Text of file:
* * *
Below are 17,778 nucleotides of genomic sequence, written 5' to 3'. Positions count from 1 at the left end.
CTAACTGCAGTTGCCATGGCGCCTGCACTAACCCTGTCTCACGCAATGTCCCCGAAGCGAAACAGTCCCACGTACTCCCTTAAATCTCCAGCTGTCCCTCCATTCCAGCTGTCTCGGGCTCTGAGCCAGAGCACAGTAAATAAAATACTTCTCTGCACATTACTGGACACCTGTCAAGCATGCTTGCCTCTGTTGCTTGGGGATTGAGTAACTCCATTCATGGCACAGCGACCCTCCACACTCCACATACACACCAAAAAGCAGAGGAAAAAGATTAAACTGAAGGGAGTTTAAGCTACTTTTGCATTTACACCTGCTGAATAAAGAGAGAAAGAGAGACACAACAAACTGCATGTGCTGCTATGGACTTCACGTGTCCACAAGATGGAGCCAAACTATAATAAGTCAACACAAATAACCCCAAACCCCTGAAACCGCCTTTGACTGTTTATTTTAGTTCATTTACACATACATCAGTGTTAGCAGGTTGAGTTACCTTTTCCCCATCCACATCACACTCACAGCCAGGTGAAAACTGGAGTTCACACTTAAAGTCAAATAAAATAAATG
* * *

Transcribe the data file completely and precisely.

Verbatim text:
Below are 17,778 nucleotides of genomic sequence, written 5' to 3'. Positions count from 1 at the left end.
CTAACTGCAGTTGCCATGGCGCCTGCACTAACCCTGTCTCACGCAATGTCCCCGAAGCGAAACAGTCCCACGTACTCCCTTAAATCTCCAGCTGTCCCTCCATTCCAGCTGTCTCGGGCTCTGAGCCAGAGCACAGTAAATAAAATACTTCTCTGCACATTACTGGACACCTGTCAAGCATGCTTGCCTCTGTTGCTTGGGGATTGAGTAACTCCATTCATGGCACAGCGACCCTCCACACTCCACATACACACCAAAAAGCAGAGGAAAAAGATTAAACTGAAGGGAGTTTAAGCTACTTTTGCATTTACACCTGCTGAATAAAGAGAGAAAGAGAGACACAACAAACTGCATGTGCTGCTATGGACTTCACGTGTCCACAAGATGGAGCCAAACTATAATAAGTCAACACAAATAACCCCAAACCCCTGAAACCGCCTTTGACTGTTTATTTTAGTTCATTTACACATACATCAGTGTTAGCAGGTTGAGTTACCTTTTCCCCATCCACATCACACTCACAGCCAGGTGAAAACTGGAGTTCACACTTAAAGTCAAATAAAATAAATG